The recently agreed upon proposal, which will be officially presented on Friday, also indicates that the blood alcohol limit will stand at 0.09 milligrams per liter for pilots, according to AFP.
Presently, Japanese flight laws only stipulate that flight staff are barred from drinking within eight hours of a shift. However, breath tests are not legally required, and no alcohol limit has officially been set by government authorities.
The move to impose new rules came after British authorities arrested 45-year-old Katsutoshi Jitsukawa, a Japan Airlines pilot, in October just an hour before he was scheduled to depart from Heathrow. British officials were initially tipped off to the drunken pilot after an airport bus driver took notice of Kitsukawa's behavior.
A breath test administered by airport officials later revealed 189 milligrams of alcohol per 100 milliliters of blood in his system. According to Channel News Asia, the alcohol limit for pilots in the UK stands at 20 milligrams. Jitsukawa reportedly consumed two bottles of wine and more than 1.87 liters of beer in a six-hour period.
Following an investigation into the incident, officials also found that Jitsukawa had in fact cleared a Japan Airlines breath test that was administered by a fellow staffer. "We are certain [the in-house breath test] wasn't conducted properly," Muneaki Kitahara, communications chief for Japan Airlines, told AFP at the time.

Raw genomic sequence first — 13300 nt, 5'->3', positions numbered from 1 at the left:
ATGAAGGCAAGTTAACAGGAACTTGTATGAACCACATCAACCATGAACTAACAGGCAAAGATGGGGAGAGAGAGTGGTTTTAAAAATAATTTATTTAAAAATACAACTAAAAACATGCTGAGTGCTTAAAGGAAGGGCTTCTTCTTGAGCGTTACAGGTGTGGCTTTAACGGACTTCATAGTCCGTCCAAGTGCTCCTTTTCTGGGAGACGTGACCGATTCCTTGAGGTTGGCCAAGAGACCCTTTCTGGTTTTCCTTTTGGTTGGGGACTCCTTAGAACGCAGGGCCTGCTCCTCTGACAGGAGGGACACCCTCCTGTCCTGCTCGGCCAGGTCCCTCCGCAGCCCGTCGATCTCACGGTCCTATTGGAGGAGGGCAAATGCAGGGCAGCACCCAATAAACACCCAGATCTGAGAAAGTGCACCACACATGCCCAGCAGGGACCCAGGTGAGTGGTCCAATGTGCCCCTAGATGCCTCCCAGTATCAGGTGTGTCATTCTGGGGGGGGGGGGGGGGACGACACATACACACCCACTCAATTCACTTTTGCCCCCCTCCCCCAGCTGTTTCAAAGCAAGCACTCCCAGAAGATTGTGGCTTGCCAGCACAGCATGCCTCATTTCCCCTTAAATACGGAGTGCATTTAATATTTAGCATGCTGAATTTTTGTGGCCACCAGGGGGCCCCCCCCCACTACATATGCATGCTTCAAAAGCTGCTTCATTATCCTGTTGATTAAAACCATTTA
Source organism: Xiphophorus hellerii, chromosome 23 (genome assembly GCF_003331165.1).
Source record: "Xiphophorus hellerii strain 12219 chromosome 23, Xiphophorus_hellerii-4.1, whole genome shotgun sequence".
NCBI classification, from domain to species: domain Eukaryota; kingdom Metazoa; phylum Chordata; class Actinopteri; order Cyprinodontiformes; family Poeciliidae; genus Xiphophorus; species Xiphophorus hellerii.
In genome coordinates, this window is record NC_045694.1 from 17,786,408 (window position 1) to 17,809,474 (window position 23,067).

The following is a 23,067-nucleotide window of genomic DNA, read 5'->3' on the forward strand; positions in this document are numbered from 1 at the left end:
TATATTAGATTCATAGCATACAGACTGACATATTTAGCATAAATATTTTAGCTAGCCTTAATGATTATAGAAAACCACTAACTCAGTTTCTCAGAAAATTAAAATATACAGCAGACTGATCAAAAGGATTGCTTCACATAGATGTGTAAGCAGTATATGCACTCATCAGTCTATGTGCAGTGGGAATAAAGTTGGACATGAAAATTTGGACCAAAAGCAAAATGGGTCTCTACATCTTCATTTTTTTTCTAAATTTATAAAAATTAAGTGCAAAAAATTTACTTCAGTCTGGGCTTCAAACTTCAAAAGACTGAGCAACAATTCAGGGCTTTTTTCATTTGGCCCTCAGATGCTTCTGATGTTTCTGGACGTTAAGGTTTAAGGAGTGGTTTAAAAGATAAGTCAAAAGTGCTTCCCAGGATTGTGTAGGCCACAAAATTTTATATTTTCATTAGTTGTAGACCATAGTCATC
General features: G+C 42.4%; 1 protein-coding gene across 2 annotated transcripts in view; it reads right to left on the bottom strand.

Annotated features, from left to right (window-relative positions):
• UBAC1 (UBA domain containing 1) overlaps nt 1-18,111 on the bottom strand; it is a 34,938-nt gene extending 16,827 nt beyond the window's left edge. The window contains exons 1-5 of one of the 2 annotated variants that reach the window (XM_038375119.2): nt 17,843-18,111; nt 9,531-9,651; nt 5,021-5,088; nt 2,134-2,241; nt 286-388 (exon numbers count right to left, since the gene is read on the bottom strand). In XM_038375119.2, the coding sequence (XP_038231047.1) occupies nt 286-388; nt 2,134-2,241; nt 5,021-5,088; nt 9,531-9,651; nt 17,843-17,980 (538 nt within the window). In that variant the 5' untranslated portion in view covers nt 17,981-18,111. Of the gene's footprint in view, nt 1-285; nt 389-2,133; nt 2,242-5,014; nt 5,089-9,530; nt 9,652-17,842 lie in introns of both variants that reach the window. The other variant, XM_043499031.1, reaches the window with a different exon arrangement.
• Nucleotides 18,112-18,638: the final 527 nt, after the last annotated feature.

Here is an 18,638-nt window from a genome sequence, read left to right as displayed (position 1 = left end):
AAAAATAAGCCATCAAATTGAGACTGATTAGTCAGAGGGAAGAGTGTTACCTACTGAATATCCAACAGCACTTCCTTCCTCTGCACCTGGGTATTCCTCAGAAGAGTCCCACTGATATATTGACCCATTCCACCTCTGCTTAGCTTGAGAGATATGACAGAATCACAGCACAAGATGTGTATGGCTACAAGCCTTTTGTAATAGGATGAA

Jitsukawa was ultimately sentenced to 10 months in prison by UK Judge Philip Matthews, who called the fired pilot's behavior an "abject disgrace," the BBC reported.
"You are an experienced pilot, but you had clearly been drinking for a long period up to a time shortly before you were due to go into that plane," Matthews said. "The prospect of you taking over control of that aircraft is too appalling to contemplate. The potential consequences for those on board was catastrophic."
Just a day before the Japan Airlines mishap, Japanese airliner All Nippon Airways received backlash after it revealed that one of its pilots, who was suffering from a hangover, had caused massive delays after calling out sick.
As a result of the incident, Japan Airlines saw its headquarters in Tokyo and other offices raided in November by officials with Japan's Transport Ministry. Similar inspections were carried out with All Nippon Airways Co. and Tokyo-based Skymark Airlines Inc.
Japan Airlines confirmed in November that since August of 2017, the company had been notified of 19 cases in which pilots failed the airline's in-house alcohol tests. In an effort to tighten restrictions, Japan Airlines later extended their alcohol bans for pilots to 24 hours before flights.